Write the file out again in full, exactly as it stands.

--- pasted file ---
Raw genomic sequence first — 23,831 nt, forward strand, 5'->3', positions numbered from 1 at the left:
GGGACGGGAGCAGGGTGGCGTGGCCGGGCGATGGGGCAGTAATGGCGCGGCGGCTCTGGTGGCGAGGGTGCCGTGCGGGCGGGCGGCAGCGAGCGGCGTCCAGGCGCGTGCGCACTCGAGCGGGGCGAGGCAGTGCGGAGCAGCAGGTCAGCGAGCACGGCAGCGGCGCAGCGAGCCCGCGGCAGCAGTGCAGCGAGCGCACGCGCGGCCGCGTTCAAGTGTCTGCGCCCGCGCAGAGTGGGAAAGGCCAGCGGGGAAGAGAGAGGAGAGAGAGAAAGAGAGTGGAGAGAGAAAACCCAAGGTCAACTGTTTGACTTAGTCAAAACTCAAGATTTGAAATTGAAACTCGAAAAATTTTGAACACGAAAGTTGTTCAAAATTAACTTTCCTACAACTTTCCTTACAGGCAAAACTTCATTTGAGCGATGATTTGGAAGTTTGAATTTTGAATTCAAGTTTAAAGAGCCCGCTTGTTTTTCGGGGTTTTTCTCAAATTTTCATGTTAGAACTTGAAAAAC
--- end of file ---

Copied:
Raw genomic sequence first — 23,831 nt, forward strand, 5'->3', positions numbered from 1 at the left:
GGGACGGGAGCAGGGTGGCGTGGCCGGGCGATGGGGCAGTAATGGCGCGGCGGCTCTGGTGGCGAGGGTGCCGTGCGGGCGGGCGGCAGCGAGCGGCGTCCAGGCGCGTGCGCACTCGAGCGGGGCGAGGCAGTGCGGAGCAGCAGGTCAGCGAGCACGGCAGCGGCGCAGCGAGCCCGCGGCAGCAGTGCAGCGAGCGCACGCGCGGCCGCGTTCAAGTGTCTGCGCCCGCGCAGAGTGGGAAAGGCCAGCGGGGAAGAGAGAGGAGAGAGAGAAAGAGAGTGGAGAGAGAAAACCCAAGGTCAACTGTTTGACTTAGTCAAAACTCAAGATTTGAAATTGAAACTCGAAAAATTTTGAACACGAAAGTTGTTCAAAATTAACTTTCCTACAACTTTCCTTACAGGCAAAACTTCATTTGAGCGATGATTTGGAAGTTTGAATTTTGAATTCAAGTTTAAAGAGCCCGCTTGTTTTTCGGGGTTTTTCTCAAATTTTCATGTTAGAACTTGAAAAAC